EDIT -- I added 3 tsp ScottZyme ColorPro to the Rhone -- I purchased it before my grape plans were scrapped. Matt P thought it might help with the skin packs -- this morning the must is just as inky as all of 2020's grape wines. Extraction enzymes appear to work fine on skin packs.
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My guess is the nutrient.

EDIT -- I added 3 tsp ScottZyme ColorPro to the Rhone -- I purchased it before my grape plans were scrapped. Matt P thought it might help with the skin packs -- this morning the must is just as inky as all of 2020's grape wines. Extraction enzymes appear to work fine on skin packs.

It is something other than the nutrient, I have added that bag in both cases of the wines I made.

good to know and not totally unexpected that the Extraction enzymes worked fine on skin packs.
I spoke too soon. At 4:15 PM the room was 66.7 F, the must 74.0 F, and SG 1.058

At 9:45 PM the room was 66.2 F, the must was 76.0 F, and the SG 1.038.

Wow. Seriously wow.

I cleaned and sanitized two frozen 16 oz water bottles, and added to the fermenter. I'll go back down after 30 minutes and stir again.
After 30 minutes, both 16 oz bottles were completely defrosted. I punched the must down again and mixed it well. The temperature dropped a degree to 75 F.

This batch may be fermented out by tomorrow morning. On the plus side, I don't have a stuck ferment! 😂

The Super Tuscans arrive Thursday. I'm going to freeze a couple of gallon jugs ...
My guess is the nutrient.
I would have guessed it was because you are using starter in combination with not being able to maintain the temperature. But of cause, a high nutrient level also promotes fast fermentation. A white fermented at 27°C is pretty high, in such a case I would have opt for not using a starter. I have never used a starter for wine but when making beer I often do that. The difference in time with or without starter can be huge.
@Swedeman, you make good points.

Regarding temperature, I suspect a self-sustaining cycle -- the rapid fermentation produces heat, which promotes more fermentation, which produces heat ...

The overnight starter? This sort of makes sense, but in a "normal" ferment of 7 to 10 days, I'd expect the colony to reach a similar size, even if it takes a few days longer. But the fermentation typically slows down, not speeds up, near the end. I'm going in circles, mentally, on this one.

This morning's readings are odd -- the SG is 1.030 and the temperature is 78.8 F / 26 C. I'm wondering if the 2 bottles slowed the process down a bit, although the temperature surprises me. I'm freezing 4 more bottles and will add 2 in a few hours, and the other two 4 hours after that.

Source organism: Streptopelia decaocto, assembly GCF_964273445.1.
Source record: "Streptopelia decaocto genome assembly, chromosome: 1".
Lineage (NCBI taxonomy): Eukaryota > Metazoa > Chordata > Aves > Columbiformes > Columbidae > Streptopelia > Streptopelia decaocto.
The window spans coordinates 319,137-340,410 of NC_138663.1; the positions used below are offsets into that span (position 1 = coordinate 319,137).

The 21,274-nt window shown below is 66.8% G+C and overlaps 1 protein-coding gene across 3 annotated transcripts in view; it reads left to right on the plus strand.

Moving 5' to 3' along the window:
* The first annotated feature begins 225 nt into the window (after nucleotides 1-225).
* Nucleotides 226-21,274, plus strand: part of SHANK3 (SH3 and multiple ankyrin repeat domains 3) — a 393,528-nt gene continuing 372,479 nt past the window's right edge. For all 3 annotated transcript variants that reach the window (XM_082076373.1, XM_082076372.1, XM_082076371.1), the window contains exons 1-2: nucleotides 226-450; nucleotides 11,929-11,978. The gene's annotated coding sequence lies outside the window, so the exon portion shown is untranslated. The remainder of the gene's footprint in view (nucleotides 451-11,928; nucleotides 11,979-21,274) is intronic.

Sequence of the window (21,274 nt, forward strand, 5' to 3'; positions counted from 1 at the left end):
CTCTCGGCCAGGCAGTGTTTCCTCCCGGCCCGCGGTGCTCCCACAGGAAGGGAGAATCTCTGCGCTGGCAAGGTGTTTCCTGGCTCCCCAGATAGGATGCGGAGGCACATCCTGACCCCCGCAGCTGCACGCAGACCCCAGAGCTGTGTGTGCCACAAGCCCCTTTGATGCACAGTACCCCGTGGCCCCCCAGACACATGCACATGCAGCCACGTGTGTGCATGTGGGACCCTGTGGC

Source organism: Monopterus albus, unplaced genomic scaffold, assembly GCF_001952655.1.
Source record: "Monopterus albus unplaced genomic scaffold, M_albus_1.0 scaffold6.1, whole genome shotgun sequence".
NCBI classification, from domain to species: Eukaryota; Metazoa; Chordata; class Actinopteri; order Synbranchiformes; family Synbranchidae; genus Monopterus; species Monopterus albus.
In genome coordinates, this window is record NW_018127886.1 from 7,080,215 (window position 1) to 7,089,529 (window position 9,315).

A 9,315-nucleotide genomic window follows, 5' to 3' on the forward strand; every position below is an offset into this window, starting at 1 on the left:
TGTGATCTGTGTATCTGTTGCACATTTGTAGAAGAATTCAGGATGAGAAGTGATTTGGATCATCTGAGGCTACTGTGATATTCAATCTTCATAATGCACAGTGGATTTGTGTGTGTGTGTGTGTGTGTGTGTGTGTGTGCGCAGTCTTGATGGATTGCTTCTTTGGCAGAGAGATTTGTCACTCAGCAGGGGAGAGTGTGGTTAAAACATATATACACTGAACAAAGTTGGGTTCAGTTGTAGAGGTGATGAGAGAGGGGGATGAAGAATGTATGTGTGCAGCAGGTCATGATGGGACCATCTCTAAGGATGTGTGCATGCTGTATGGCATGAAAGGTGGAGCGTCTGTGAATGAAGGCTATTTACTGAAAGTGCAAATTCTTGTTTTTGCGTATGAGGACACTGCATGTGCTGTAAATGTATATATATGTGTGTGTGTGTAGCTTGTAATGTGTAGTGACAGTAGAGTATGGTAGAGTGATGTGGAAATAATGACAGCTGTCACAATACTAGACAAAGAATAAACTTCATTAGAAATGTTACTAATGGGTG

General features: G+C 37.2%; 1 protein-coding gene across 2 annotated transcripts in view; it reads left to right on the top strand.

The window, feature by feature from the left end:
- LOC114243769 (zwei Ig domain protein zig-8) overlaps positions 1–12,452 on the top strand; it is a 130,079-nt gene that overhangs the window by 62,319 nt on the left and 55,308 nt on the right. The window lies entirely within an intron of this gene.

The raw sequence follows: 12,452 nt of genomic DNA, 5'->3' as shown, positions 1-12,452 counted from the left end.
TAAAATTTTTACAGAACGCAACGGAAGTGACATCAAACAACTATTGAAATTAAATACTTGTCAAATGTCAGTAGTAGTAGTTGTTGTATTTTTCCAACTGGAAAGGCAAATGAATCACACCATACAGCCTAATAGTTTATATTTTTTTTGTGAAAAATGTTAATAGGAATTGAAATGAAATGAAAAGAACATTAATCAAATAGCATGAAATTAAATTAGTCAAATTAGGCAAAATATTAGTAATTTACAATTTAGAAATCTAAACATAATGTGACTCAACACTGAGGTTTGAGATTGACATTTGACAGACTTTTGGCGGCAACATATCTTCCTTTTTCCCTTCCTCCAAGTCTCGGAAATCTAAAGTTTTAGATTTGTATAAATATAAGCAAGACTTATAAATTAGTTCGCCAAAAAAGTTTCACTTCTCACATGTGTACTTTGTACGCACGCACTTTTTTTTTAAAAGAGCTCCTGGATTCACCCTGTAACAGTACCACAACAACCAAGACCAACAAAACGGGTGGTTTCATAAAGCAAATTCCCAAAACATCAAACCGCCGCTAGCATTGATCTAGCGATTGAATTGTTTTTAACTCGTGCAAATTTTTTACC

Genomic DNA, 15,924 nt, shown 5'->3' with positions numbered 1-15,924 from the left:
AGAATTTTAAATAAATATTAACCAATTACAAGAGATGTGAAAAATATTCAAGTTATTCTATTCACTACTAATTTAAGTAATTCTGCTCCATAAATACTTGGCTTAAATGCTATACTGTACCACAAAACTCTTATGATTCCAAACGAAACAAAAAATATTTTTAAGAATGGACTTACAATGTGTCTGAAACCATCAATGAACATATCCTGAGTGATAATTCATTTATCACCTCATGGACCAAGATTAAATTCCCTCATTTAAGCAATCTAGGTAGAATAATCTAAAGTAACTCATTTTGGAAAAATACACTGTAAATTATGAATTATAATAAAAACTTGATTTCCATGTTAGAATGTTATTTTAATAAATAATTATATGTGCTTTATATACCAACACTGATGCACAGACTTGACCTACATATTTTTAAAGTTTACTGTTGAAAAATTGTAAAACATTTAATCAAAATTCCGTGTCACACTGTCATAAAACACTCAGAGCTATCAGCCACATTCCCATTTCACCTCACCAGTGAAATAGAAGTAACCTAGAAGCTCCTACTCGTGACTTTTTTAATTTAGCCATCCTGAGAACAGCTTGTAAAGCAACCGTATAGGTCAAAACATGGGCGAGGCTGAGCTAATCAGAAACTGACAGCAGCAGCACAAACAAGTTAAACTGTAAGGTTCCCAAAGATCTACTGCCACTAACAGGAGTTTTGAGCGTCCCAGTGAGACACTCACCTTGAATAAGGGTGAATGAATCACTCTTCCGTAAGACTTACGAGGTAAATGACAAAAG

I used to think I'd seen it all, but obviously not! Regardless of how this turns out, it's got the grey cells churning! :)
Generally the runaway reaction of yeast growth happens on the third day if inoculating in the upper 60's, probably the 4th day if inoculating at 55F, so if you wait for that to happen it can be difficult to control, you have to anticipate the temperature increase and start cooling before the heat gets out of hand. The heat issue is obviously more of a problem with larger batch sizes and depends to some extent on the type of vessel used like plastic vs stainless etc. I've been using starters for years, with a 500 lb batch of red must inoculated at 55F, I have found that the room temp has to be dropped to around 55F the day before the peak growth to prevent exceeding 85F. Fermenting in the winter I have the luxury of adjusting the room temperature, but when I have fermented in the fall with warmer outdoor temperatures, the same batch needs 16lbs of ice twice a day for a few days to maintain control. Remember conditions will vary based on equipment used and ambient temperature, in this case I'm using a water circulation cooling system on an uninsulated stainless jacket, so some of the ice is lost to heat from the pump as well as the jacket to the room.
@stickman, I've never had runaway ferments like these. It's consistent with the FWK I've done -- counted as 4 or 6 kits, as the Syrah, Petite Sirah, and Merlot are one large batch.

Since it's the FWK, it makes sense to be related to the starter and/or the nutrients, which are specific to FWK. The more I think about it, the more I agree with you and @Swedeman.

The 3 Super Tuscans arrive today -- I'm going to freeze gallon jugs to control the temperature on those, which will be fermented as 1 batch.